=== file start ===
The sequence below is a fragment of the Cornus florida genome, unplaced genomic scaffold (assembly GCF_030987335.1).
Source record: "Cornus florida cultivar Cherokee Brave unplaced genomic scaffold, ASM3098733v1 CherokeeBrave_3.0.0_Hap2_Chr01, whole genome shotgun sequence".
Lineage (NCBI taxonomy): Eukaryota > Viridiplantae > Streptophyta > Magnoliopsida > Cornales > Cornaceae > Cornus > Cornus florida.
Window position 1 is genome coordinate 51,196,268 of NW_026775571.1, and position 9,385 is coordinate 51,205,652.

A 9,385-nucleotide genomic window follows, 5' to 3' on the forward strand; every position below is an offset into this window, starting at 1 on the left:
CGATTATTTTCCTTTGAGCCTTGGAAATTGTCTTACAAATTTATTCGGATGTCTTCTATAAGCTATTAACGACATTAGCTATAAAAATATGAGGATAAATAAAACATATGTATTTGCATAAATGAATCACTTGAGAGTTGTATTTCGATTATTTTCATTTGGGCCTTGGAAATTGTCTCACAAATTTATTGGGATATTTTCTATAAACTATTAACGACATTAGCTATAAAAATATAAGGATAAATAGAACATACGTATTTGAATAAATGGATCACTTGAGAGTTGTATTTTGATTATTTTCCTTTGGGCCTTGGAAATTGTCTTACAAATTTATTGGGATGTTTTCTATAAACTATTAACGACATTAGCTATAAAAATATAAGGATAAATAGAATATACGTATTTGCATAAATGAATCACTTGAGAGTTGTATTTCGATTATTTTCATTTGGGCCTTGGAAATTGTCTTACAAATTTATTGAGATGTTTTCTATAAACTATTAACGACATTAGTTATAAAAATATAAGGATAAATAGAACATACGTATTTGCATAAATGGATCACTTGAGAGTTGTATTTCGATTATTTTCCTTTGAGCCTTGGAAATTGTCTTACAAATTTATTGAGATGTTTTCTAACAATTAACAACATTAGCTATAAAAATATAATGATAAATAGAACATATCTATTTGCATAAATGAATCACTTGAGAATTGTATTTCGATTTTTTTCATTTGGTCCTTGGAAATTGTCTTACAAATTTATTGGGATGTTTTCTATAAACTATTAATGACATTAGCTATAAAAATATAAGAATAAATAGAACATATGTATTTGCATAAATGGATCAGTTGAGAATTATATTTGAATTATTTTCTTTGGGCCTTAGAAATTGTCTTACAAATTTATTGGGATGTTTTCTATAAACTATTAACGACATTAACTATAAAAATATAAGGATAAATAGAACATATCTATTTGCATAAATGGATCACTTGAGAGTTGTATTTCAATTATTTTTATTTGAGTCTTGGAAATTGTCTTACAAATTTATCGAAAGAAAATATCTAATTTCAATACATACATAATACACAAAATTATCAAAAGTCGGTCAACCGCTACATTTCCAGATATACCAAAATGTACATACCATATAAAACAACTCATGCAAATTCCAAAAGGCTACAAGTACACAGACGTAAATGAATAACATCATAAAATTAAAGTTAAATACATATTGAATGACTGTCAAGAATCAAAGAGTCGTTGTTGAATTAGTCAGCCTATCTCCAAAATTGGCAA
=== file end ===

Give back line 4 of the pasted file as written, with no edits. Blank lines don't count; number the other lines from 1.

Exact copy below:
Window position 1 is genome coordinate 51,196,268 of NW_026775571.1, and position 9,385 is coordinate 51,205,652.